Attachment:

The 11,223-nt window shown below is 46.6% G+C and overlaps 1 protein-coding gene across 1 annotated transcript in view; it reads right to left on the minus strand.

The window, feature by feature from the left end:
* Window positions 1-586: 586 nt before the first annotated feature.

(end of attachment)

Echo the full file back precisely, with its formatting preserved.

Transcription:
The 11,223-nt window shown below is 46.6% G+C and overlaps 1 protein-coding gene across 1 annotated transcript in view; it reads right to left on the minus strand.

The window, feature by feature from the left end:
* Window positions 1-586: 586 nt before the first annotated feature.